The mortgage interest is not accrued and paid at the time of selling. Those loans were called
Negative amortization loans and are not generally available.

Enjoy your home.


0 votes Thank Flag Link Sun Sep 9, 2012
Thanks for all the answers! Really helpful discussion..!

From Larry Tollen's answer, looks like I will get a check of 122K, but by then I would have paid 100K in downpayment + around 100K in interest = 200K. That means, I overall stand to lose around 80K + cost of selling and taxes, right?

Obviously, if the house appreciates and sells for more than 500K, I will lose less money over 5 years. I am getting this right?
0 votes Thank Flag Link Sun Sep 9, 2012
I tell all my clients, "There is no such thing as a stupid question". No doubt many people have the very same question, but you're the only one who's asked it. Your mortgage is calculated, or amortized, over 30 years, and every month you will make a payment. The payments include interest, insurance, and the principal portion of the payment. Your entire mortgage will be fully paid in 30 years. As you continue to own your home, the value will increase. As your mortgage balance declines each year, the additional value in the home is your equity. That's your money. Think of it as a savings account. If you decide to sell in, say, five years, you will have a mortgage balance that is less than $400,000 and you will have earned some equity in your home, pushing the value above what you paid for the home. At the time of sale, the escrow officer ---which is a neutral 3rd party--- will handle all the details of the sale. At escrow, you sign documents releasing your interest in the home and the new buyer signs documents to obligate themselves to the property, becoming the new owner. Escrow will receive the funds from the buyer, and use those funds to pay-off your mortgage. After escrow pays your remaining mortgage, the balance left over is yours --your equity. That's the cliff notes version of how real estate works. If you have any other questions, feel free to get in touch with me, or visit my website at http://www.akerscargill.com .
0 votes Thank Flag Link Sun Sep 9, 2012
All my colleagues have answered correctly. I doubt you would owe more than the original loan except for some unusual circumstances. 2 points not mentioned already - 1) you can call your Lender and ask what your current payoff balance is on the loan to take speculation out of the equation & 2) verify in your original loan documents that an early payoff penalty was not part of the loan.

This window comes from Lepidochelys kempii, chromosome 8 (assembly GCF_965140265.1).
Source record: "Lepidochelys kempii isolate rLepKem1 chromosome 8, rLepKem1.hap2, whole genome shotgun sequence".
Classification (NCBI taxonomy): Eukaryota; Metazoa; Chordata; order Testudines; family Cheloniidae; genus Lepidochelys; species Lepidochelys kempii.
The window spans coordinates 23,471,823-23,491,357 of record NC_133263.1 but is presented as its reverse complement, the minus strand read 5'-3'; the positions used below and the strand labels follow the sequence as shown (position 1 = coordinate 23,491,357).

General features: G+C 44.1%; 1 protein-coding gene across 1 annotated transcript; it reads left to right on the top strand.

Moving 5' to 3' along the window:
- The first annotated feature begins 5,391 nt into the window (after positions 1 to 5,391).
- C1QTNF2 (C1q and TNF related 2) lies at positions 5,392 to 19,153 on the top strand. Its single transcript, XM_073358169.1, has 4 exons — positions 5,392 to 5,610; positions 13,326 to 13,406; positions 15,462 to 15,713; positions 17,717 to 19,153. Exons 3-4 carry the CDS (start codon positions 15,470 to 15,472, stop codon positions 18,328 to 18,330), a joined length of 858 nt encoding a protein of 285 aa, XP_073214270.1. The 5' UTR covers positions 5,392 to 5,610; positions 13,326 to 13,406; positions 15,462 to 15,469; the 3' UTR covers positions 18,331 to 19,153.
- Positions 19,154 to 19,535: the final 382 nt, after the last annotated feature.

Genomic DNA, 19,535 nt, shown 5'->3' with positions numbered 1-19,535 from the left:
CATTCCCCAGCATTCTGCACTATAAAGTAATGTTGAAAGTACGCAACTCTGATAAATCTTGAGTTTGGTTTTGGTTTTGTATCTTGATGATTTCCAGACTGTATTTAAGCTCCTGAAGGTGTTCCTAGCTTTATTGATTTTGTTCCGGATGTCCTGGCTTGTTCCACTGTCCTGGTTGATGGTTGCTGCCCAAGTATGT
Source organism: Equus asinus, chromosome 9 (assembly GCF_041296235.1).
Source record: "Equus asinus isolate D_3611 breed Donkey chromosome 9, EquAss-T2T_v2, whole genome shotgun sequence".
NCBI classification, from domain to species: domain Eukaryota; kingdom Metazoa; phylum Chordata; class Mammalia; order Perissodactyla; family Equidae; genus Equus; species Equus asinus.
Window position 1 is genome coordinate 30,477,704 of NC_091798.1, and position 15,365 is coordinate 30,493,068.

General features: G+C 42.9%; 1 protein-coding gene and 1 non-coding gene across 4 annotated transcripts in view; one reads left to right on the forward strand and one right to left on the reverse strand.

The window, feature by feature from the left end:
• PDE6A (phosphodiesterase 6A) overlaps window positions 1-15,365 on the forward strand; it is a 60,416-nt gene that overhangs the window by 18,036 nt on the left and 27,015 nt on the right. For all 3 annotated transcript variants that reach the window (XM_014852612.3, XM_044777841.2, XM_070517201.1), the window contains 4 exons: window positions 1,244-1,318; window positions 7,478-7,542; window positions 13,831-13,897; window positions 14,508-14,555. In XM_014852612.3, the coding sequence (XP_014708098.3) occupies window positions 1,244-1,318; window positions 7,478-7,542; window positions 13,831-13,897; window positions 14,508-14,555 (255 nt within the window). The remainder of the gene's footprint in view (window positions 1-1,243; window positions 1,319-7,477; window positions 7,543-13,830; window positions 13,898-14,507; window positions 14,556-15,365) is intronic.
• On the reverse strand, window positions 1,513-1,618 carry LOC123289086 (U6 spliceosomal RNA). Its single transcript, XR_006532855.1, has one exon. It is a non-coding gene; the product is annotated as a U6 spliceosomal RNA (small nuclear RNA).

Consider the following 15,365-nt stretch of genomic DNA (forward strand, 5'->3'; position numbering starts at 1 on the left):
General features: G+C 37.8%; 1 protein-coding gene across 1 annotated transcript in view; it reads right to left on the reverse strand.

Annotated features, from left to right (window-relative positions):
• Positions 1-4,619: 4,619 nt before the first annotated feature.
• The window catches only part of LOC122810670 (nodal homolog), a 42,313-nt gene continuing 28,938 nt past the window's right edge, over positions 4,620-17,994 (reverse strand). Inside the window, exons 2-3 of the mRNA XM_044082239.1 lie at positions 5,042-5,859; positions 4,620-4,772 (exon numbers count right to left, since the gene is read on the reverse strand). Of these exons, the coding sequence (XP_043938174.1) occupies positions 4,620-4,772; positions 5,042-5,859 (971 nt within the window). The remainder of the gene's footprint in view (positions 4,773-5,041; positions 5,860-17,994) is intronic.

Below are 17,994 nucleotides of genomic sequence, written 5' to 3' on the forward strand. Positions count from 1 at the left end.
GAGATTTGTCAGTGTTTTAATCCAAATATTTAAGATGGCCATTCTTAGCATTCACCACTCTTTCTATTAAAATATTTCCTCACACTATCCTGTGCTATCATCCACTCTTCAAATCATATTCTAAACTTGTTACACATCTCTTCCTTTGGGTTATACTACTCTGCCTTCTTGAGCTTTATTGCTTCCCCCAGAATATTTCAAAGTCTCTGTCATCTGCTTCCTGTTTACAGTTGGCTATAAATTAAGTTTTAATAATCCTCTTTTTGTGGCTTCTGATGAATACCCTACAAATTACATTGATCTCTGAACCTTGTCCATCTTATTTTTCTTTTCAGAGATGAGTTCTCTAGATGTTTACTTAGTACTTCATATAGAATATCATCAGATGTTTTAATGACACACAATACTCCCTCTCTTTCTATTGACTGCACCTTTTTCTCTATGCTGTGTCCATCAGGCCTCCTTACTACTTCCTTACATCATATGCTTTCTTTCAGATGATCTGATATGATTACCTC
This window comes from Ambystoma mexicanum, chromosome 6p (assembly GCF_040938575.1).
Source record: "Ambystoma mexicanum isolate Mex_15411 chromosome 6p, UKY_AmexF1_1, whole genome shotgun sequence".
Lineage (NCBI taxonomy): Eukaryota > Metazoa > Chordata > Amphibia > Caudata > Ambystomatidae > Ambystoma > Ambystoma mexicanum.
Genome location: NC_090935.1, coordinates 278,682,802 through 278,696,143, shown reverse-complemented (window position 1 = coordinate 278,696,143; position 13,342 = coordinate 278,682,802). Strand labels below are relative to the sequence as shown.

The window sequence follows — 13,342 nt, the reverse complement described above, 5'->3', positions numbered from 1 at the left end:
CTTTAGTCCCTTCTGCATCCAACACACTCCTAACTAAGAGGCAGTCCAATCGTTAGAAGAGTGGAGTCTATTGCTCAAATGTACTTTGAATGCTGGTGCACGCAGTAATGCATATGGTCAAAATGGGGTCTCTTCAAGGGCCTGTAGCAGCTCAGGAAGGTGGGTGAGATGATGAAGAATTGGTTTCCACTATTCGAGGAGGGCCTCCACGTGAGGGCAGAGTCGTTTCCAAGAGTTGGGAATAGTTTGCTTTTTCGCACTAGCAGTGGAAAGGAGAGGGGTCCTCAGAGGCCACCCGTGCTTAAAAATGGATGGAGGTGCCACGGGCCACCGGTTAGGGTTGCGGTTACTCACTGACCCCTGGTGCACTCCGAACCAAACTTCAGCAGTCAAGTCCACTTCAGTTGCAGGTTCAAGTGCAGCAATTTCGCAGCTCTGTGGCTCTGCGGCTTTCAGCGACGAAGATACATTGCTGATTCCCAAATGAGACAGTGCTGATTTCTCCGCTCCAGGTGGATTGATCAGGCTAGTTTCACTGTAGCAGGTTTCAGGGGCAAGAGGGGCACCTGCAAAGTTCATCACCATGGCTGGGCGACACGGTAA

Good Luck.
0 votes Thank Flag Link Sun Sep 9, 2012
Normal loans are "amortized" so that they are paid off over time. Thus unless you miss payments you should not owe more than the original balance.

Back before the peak there were a number of loan types that did negatively amortize (increase in balance), like the pick-a-payment type loan. I'm not sure any of those exist now.
0 votes Thank Flag Link Sun Sep 9, 2012
If you have a normal 30 year fixed interest loan. you are paying down the principle (400k in your example) bit by bit with each payment. when you sell the house, the buyers are paying off your mortgage, via the mortgage they get from their bank. Most, if not all, mortgages these days do not have a penalty for paying off the mortgage early (also known as a prepayment penalty). The bank does not ask for interest that they expected to get if you were to pay for 30 years, they only want the unpaid balance of the principle. You get to keep the rest of the money, In your example you would walk away with more than $100k since you only financed $400k and have paid down some of the original principle.
0 votes Thank Flag Link Sun Sep 9, 2012
The mortgage gets paid off. If you had a $400K mortgage and you have been making the payments it is very unlikely that you owe more than $400K unless of course you had a 'negative amortization loan', one in which you had the option of paying less than the interest owed. Those loans were available but were quite unusual. You might have had an interest only loan in which case you would owe the original $400K but if you had a standard loan then you would owe less than the original $400 because you would have been paying a little of that back each month.
0 votes Thank Flag Link Sun Sep 9, 2012